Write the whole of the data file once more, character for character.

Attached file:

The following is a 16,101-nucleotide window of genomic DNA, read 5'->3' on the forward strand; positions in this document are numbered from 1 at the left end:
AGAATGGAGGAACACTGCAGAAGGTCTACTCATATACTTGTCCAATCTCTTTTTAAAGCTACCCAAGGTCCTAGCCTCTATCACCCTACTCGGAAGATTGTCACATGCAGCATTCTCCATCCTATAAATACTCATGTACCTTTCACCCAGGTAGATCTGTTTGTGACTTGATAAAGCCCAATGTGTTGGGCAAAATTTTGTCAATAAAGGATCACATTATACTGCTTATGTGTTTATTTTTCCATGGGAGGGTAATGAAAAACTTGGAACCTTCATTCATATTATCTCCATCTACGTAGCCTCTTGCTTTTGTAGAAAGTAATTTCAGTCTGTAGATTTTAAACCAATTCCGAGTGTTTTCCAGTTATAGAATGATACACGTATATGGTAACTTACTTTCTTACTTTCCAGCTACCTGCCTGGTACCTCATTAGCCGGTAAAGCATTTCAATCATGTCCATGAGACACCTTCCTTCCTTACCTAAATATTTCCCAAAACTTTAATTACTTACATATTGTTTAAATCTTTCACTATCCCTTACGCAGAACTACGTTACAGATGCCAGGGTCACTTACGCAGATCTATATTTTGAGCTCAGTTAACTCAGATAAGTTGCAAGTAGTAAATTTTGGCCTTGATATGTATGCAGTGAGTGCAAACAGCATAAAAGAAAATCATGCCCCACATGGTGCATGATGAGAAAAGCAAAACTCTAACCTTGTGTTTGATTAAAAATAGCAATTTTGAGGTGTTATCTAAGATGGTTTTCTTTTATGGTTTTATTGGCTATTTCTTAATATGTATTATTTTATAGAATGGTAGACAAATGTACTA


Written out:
The following is a 16,101-nucleotide window of genomic DNA, read 5'->3' on the forward strand; positions in this document are numbered from 1 at the left end:
AGAATGGAGGAACACTGCAGAAGGTCTACTCATATACTTGTCCAATCTCTTTTTAAAGCTACCCAAGGTCCTAGCCTCTATCACCCTACTCGGAAGATTGTCACATGCAGCATTCTCCATCCTATAAATACTCATGTACCTTTCACCCAGGTAGATCTGTTTGTGACTTGATAAAGCCCAATGTGTTGGGCAAAATTTTGTCAATAAAGGATCACATTATACTGCTTATGTGTTTATTTTTCCATGGGAGGGTAATGAAAAACTTGGAACCTTCATTCATATTATCTCCATCTACGTAGCCTCTTGCTTTTGTAGAAAGTAATTTCAGTCTGTAGATTTTAAACCAATTCCGAGTGTTTTCCAGTTATAGAATGATACACGTATATGGTAACTTACTTTCTTACTTTCCAGCTACCTGCCTGGTACCTCATTAGCCGGTAAAGCATTTCAATCATGTCCATGAGACACCTTCCTTCCTTACCTAAATATTTCCCAAAACTTTAATTACTTACATATTGTTTAAATCTTTCACTATCCCTTACGCAGAACTACGTTACAGATGCCAGGGTCACTTACGCAGATCTATATTTTGAGCTCAGTTAACTCAGATAAGTTGCAAGTAGTAAATTTTGGCCTTGATATGTATGCAGTGAGTGCAAACAGCATAAAAGAAAATCATGCCCCACATGGTGCATGATGAGAAAAGCAAAACTCTAACCTTGTGTTTGATTAAAAATAGCAATTTTGAGGTGTTATCTAAGATGGTTTTCTTTTATGGTTTTATTGGCTATTTCTTAATATGTATTATTTTATAGAATGGTAGACAAATGTACTA